Windfall Ideas for September

Pêche de Vigne

Pêche de Vigne

I’ve just been talking about the Tween Seasons, those transitional weeks as Winter packs up the frosts and gloomy skies and Spring arrives all flouncy and pink. Chica and I just went out for a pre-dawn snoop, and who did we meet at the top of the driveway? Orion—in all his starry corseted wonder. And like greeting an old friend, I was comforted by his arrival and the September shift of seasons, from Summer into Fall here in the French Hemisphere.

September is a giving month at Camont. The random fruit trees are at the point of dropping and the word windfall springs to mind. Although not unexpectedly, the big green apples dropping from the front door tree in heavy thuds are a real bonanza. Oh, all the apple tartes to come! The Harvest Jam is dark with figs and berries; some of these crisp tart apples to sweeten a Courgette Chutney; and if I have the time, a big pot of Compote de Pomme which always gets eaten with yogurt and muesli on winter mornings. Pears will adorn a buttery crust with pinenuts for a pique-nique lunch on one of my Classic Gascony Cooking Weeks.

ripe figs splitting in the heat

ripe figs splitting in the heat

Then there are figs to pluck from the trees, two or three different cultivars produce all at the same time, of course! These giant green figs are destined for a true Confiture de Figues aux Noix* which will be saved for any number of Gateaux Camont like a Gateau Basque but with fig filling. Next, Fig Leaf Ice Cream and Caramel Sauce appears with a lacing of the jam stirred through at the last minute. The Figgy Barbecue Sauce I created was a complete accident the year I scorched the bottom of the vintage Le Creuset. In order to salvage the sticky sweet and definitely smokey fig jam (the casserole survived), I used it as the base for a tangy and spicy Smoky Figgy BBQ Sauce.

But the Queen of September are the Pêche de Vigne or Pêche Sanguine that drop with a satisfying plop into my cradling hand. They bruise so easily I never squeeze with my fingers, but give them a slight pressure and turn and if they release on their own into my palm, they are ripe. There are never enough to squander so I plan the basket or two I harvest carefully. My favorite way to celebrate their deep ruby flesh tasting of raspberries and white peaches at once is to make a Bellini Purée to have on hand for Champagne cocktails to celebrate some September Birthday or to spoon over a bit of icy lemon verbena sorbet. I always add some to the aforementioned Harvest Tarte for their color and peachy sweetness but best of all is just to eat a couple out of hand as you walk around the garden peeling the deep gray fuzzy skins off as you go.

It’s easy to miss the boat of this abundant short season. If it rains, the figs will rot on the trees; if you leave for a last hurrah at the beach (which I am doing in a week- See the Insider’s Roadtrip: Catalunya here); you might sacrifice the blackberries to the birds and other small critters. But here’s a little truc— you don’t have to do it all! Just mark the season with one special harvest and create a few jars of September to place in your pantry for some winter morning, when Orion is still standing guard over your house.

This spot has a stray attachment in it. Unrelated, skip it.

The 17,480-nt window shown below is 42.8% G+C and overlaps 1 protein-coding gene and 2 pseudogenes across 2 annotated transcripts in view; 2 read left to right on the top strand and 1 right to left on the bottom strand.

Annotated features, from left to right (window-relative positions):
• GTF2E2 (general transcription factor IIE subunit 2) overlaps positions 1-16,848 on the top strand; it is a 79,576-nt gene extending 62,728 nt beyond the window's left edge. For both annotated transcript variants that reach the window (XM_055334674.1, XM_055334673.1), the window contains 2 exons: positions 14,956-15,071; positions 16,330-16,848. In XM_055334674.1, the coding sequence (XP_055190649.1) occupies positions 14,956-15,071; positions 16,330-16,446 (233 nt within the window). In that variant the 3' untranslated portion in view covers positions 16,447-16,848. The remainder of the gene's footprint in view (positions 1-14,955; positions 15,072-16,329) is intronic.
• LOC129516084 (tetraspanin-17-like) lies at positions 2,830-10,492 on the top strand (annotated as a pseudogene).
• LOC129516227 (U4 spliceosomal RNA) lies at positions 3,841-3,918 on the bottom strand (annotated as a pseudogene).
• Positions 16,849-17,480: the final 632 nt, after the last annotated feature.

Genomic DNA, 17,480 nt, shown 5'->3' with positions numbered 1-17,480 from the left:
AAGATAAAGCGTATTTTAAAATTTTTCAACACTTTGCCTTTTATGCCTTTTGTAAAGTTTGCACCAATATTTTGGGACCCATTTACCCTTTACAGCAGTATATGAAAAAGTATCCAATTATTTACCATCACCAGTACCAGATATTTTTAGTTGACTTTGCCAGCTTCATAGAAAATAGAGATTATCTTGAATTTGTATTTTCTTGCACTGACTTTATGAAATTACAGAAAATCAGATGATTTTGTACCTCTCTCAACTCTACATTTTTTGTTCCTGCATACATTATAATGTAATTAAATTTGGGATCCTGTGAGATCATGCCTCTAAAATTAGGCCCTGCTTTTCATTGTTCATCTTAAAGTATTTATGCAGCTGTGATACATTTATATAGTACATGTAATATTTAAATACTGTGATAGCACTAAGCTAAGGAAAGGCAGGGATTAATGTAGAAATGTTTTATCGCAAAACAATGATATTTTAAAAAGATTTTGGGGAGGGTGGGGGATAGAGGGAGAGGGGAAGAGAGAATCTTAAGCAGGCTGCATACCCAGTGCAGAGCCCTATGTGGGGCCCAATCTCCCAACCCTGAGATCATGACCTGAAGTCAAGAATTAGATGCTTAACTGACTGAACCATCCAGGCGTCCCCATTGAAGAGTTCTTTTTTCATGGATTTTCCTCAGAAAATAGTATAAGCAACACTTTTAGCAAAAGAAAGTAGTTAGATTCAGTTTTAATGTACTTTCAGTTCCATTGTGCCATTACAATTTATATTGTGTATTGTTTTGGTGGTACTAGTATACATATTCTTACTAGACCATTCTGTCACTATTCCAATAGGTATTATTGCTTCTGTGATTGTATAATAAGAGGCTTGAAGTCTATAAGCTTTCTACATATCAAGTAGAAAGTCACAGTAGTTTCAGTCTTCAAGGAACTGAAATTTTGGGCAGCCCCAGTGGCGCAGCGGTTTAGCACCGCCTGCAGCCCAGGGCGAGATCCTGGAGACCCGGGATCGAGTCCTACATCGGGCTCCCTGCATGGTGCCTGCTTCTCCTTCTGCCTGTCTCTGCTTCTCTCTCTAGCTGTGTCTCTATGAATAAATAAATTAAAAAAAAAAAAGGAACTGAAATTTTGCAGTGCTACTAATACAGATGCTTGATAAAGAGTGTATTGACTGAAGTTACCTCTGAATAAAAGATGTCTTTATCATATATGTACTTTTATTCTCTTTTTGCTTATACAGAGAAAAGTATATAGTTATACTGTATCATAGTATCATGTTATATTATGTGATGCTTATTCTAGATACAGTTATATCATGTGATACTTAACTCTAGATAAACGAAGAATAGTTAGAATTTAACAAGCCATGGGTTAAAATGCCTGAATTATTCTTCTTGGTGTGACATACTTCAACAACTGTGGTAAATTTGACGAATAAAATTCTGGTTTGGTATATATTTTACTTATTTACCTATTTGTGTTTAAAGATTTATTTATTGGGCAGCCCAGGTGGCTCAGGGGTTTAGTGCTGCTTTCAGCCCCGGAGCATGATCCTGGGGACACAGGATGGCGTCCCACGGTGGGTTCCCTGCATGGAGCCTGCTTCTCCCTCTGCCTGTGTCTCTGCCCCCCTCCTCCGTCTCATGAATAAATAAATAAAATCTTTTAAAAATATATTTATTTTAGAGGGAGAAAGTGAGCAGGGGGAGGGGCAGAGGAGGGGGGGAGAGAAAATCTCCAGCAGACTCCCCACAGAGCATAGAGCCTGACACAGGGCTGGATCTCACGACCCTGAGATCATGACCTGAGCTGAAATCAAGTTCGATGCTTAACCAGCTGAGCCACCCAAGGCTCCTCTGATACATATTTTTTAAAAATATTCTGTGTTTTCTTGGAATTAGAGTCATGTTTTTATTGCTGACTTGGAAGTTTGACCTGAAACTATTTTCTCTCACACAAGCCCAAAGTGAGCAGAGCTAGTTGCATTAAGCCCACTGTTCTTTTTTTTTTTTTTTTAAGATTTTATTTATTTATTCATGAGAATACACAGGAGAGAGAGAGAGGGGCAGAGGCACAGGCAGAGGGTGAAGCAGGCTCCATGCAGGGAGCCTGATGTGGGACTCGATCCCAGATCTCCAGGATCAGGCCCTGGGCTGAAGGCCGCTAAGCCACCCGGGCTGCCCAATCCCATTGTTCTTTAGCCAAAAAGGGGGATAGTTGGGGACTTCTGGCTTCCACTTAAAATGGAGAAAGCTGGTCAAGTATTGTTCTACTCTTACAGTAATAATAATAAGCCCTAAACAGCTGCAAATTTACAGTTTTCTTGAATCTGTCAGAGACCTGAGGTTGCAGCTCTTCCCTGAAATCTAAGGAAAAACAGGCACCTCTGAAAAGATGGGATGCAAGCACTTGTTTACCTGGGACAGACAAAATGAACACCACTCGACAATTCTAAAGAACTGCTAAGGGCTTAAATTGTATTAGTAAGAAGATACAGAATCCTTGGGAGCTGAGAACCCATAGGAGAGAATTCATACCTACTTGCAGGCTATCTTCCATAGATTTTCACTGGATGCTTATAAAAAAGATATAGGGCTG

wild blackberries by the chicken yard

wild blackberries by the chicken yard

Figgy BBQ Sauce Camont Style

I usually make this with water ever is at hand and what needs to be used up like the bottom of some jar of red pepper paste, the last tablespoon of molasses, etc.

  • 1 kilo of very ripe figs, split one are just fine. Cut into quarters or slices

  • 600 grams of sugar (any kind will do here-white, brown, raw, etc)

  • 2 lemons, remove the zest and squeeze the juice; add both to the fruit mexiture

  • one large onion or several shallots cut into small dice

  • a few garlic cloves sliced or smashed

  • 4-6 fresh or dried bay leaves

  • 300-500 ml of good vinegar- red wine, cider, ect.

  • Worcestershire sauce, Tabasco, or any spicy paste to taste

  • salt to taste

  • black pepper to taste

  • add other spices which might included: cinnamon, nutmeg, mace, mustard seeds, coriander, etc


  1. Combine all the ingredients in a large pan and bring to a rapid boil. Let boil for 15-20 minutes until the sugar is melted and the fruit is thoroughly cooked.

  2. Reduce the heat and continue to cook until the sauce starts to reduce, about 30 minutes. stirring often and watch for scorching. Use a diffuser under the pot if necessary.

  3. When reduced to your desired thickness turn off the heat and let cool. At this point you can pass the mixture through a food mill for a smoother sauce, leave it chunky, or continue to reduce until you have a thick paste.

  4. I usually bottle this in jam jars and keep in the refrigerator; you can can and process the sauce as per your favorite method.

    *I use the excellent book Mes Confitures by Jam Queen Christian Ferber for all things confiture.

Kate Hill